Properties of Galaxy Dark Matter Halos from Weak Lensing
Abstract
We present the results of a study of weak lensing by galaxies based on 45.5 deg^{2} of R_{C}band imaging data from the RedSequence Cluster Survey (RCS). We define a sample of lenses with 19.5<R_{C}<21 and a sample of background galaxies with 21.5<R_{C}<24. We present the first weaklensing detection of the flattening of galaxy dark matter halos. We use a simple model in which the ellipticity of the halo is f times the observed ellipticity of the lens. We find a bestfit value of f=0.77^{+0.18}_{0.21}, which suggests that the dark matter halos are somewhat rounder than the light distribution. The fact that we detect a significant flattening implies that the halos are well aligned with the light distribution. Given the average ellipticity of the lenses, this implies a halo ellipticity of <e_{halo}>=0.33^{+0.07}_{0.09}, in fair agreement with results from numerical simulations of cold dark matter. We note that this result is formally a lower limit to the flattening, since the measurements imply a larger flattening if the halos are not aligned with the light distribution. Alternative theories of gravity (without dark matter) predict an isotropic lensing signal, which is excluded with 99.5% confidence. Hence, our results provide strong support for the existence of dark matter. We also study the average mass profile around the lenses, using a maximum likelihood analysis. We consider two models for the halo mass profile: a truncated isothermal sphere (TIS) and a NavarroFrenkWhite (NFW) profile. We adopt observationally motivated scaling relations between the lens luminosity and the velocity dispersion and the extent of the halo. The TIS model yields a bestfit velocity dispersion of σ=136+/5+/3 km s^{1} (all errors are 68% confidence limits; the first error bar indicates the statistical uncertainty, whereas the second error bar indicates the systematic error) and a truncation radius s=185^{+30}_{28}h^{1} kpc for a galaxy with a fiducial luminosity of L_{B}=10^{10}h^{2}L_{B,solar} (under the assumption that the luminosity does not evolve with redshift). Alternatively, the bestfit NFW model yields a mass M_{200}=(8.4+/0.7+/0.4)×10^{11}h^{1}M_{solar} and a scale radius r_{s}=16.2^{+3.6}_{2.9}h^{1} kpc. This value for the scale radius is in excellent agreement with predictions from numerical simulations for a halo of this mass.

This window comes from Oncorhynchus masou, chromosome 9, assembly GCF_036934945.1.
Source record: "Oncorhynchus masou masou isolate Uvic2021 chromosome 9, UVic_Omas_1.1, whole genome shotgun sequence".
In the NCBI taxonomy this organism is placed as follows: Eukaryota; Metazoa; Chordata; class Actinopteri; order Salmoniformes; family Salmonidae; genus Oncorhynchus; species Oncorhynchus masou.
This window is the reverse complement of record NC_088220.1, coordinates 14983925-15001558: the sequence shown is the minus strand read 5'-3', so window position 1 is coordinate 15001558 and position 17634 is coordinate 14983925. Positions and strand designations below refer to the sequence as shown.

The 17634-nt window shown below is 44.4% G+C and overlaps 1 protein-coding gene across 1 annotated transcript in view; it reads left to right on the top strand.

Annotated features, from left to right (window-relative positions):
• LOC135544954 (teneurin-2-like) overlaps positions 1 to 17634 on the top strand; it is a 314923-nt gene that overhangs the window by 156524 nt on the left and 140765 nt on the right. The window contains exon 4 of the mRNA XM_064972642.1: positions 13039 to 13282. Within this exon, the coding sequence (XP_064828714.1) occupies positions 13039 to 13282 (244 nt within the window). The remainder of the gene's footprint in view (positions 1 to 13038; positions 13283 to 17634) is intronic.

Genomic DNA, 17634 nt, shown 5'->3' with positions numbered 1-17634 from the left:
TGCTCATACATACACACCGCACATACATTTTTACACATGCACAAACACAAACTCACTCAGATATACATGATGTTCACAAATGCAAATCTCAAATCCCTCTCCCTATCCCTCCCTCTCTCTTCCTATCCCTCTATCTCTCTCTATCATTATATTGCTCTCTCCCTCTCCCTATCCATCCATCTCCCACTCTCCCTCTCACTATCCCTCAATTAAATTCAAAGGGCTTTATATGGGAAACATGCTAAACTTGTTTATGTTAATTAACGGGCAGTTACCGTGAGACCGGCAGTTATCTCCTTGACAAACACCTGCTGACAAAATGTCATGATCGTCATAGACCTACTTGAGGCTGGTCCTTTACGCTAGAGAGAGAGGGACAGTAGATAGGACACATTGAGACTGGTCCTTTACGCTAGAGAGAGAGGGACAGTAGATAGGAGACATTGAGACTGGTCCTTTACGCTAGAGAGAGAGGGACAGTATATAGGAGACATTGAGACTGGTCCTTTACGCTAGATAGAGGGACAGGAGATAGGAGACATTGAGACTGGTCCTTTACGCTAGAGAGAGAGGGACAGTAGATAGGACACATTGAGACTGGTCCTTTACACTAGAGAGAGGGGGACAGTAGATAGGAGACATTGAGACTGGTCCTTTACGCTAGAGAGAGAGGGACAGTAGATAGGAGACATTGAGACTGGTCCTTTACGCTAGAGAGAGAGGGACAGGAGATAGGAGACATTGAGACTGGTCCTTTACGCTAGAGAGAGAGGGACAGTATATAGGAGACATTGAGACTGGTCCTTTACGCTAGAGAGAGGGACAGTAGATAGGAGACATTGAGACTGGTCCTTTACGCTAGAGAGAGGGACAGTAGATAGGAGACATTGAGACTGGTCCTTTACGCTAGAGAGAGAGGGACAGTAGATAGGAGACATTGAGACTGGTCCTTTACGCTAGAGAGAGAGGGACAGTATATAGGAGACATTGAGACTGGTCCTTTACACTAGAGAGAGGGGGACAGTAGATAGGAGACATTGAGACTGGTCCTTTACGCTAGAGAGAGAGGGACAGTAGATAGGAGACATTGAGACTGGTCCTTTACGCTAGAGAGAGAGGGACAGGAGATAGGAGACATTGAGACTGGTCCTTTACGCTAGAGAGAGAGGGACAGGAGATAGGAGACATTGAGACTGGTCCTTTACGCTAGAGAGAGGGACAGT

Publication:

The Astrophysical Journal
 Pub Date:
 May 2004
 DOI:
 10.1086/382726
 arXiv:
 arXiv:astroph/0306515
 Bibcode:
 2004ApJ...606...67H
 Keywords:

 Cosmology: Observations;
 Cosmology: Dark Matter;
 Galaxies: Halos;
 Cosmology: Gravitational Lensing;
 Astrophysics
 EPrint:
 Significantly revised version, accepted for publication in ApJ 11 pages, 6 figures